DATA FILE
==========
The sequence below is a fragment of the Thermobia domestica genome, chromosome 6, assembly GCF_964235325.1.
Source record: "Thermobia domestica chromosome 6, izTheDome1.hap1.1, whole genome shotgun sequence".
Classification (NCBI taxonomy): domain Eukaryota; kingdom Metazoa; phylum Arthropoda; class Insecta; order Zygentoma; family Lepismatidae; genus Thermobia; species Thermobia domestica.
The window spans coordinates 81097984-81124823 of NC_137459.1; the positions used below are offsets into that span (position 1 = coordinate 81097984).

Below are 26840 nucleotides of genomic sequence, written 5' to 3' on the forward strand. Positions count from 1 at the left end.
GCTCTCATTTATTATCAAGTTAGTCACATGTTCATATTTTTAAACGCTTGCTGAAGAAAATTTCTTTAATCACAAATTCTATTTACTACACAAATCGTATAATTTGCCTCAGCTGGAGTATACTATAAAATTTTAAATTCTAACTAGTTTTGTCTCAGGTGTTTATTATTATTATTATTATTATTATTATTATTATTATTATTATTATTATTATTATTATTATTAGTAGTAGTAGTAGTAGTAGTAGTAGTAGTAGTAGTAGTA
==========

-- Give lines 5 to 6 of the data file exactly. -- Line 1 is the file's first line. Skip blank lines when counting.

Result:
Below are 26840 nucleotides of genomic sequence, written 5' to 3' on the forward strand. Positions count from 1 at the left end.
GCTCTCATTTATTATCAAGTTAGTCACATGTTCATATTTTTAAACGCTTGCTGAAGAAAATTTCTTTAATCACAAATTCTATTTACTACACAAATCGTATAATTTGCCTCAGCTGGAGTATACTATAAAATTTTAAATTCTAACTAGTTTTGTCTCAGGTGTTTATTATTATTATTATTATTATTATTATTATTATTATTATTATTATTATTATTATTATTATTAGTAGTAGTAGTAGTAGTAGTAGTAGTAGTAGTAGTAGTA